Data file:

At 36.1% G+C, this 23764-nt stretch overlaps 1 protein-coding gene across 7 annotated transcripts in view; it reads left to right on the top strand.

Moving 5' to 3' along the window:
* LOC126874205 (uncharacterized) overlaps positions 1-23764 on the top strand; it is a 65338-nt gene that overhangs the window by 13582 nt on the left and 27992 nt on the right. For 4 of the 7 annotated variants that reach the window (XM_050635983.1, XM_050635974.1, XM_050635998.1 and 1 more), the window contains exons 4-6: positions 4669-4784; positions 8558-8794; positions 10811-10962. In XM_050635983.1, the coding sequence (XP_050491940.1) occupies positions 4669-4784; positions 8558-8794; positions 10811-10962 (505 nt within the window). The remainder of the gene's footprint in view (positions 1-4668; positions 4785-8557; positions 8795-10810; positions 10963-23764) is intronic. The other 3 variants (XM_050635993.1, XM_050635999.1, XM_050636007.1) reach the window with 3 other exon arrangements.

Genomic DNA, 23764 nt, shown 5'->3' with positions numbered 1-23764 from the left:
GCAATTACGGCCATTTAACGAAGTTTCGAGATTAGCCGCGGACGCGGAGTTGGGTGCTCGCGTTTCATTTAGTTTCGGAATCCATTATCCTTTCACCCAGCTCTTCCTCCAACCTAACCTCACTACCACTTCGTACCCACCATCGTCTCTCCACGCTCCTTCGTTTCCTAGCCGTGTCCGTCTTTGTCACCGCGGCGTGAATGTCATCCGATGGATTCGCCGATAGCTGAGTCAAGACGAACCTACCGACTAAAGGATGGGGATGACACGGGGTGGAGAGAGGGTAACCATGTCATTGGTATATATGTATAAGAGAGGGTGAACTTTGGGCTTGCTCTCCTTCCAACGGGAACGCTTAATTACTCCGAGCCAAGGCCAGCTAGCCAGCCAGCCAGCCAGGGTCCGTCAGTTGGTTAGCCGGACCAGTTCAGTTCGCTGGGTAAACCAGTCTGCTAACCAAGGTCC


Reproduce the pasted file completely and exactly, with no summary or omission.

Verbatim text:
At 36.1% G+C, this 23764-nt stretch overlaps 1 protein-coding gene across 7 annotated transcripts in view; it reads left to right on the top strand.

Moving 5' to 3' along the window:
* LOC126874205 (uncharacterized) overlaps positions 1-23764 on the top strand; it is a 65338-nt gene that overhangs the window by 13582 nt on the left and 27992 nt on the right. For 4 of the 7 annotated variants that reach the window (XM_050635983.1, XM_050635974.1, XM_050635998.1 and 1 more), the window contains exons 4-6: positions 4669-4784; positions 8558-8794; positions 10811-10962. In XM_050635983.1, the coding sequence (XP_050491940.1) occupies positions 4669-4784; positions 8558-8794; positions 10811-10962 (505 nt within the window). The remainder of the gene's footprint in view (positions 1-4668; positions 4785-8557; positions 8795-10810; positions 10963-23764) is intronic. The other 3 variants (XM_050635993.1, XM_050635999.1, XM_050636007.1) reach the window with 3 other exon arrangements.

Genomic DNA, 23764 nt, shown 5'->3' with positions numbered 1-23764 from the left:
GCAATTACGGCCATTTAACGAAGTTTCGAGATTAGCCGCGGACGCGGAGTTGGGTGCTCGCGTTTCATTTAGTTTCGGAATCCATTATCCTTTCACCCAGCTCTTCCTCCAACCTAACCTCACTACCACTTCGTACCCACCATCGTCTCTCCACGCTCCTTCGTTTCCTAGCCGTGTCCGTCTTTGTCACCGCGGCGTGAATGTCATCCGATGGATTCGCCGATAGCTGAGTCAAGACGAACCTACCGACTAAAGGATGGGGATGACACGGGGTGGAGAGAGGGTAACCATGTCATTGGTATATATGTATAAGAGAGGGTGAACTTTGGGCTTGCTCTCCTTCCAACGGGAACGCTTAATTACTCCGAGCCAAGGCCAGCTAGCCAGCCAGCCAGCCAGGGTCCGTCAGTTGGTTAGCCGGACCAGTTCAGTTCGCTGGGTAAACCAGTCTGCTAACCAAGGTCC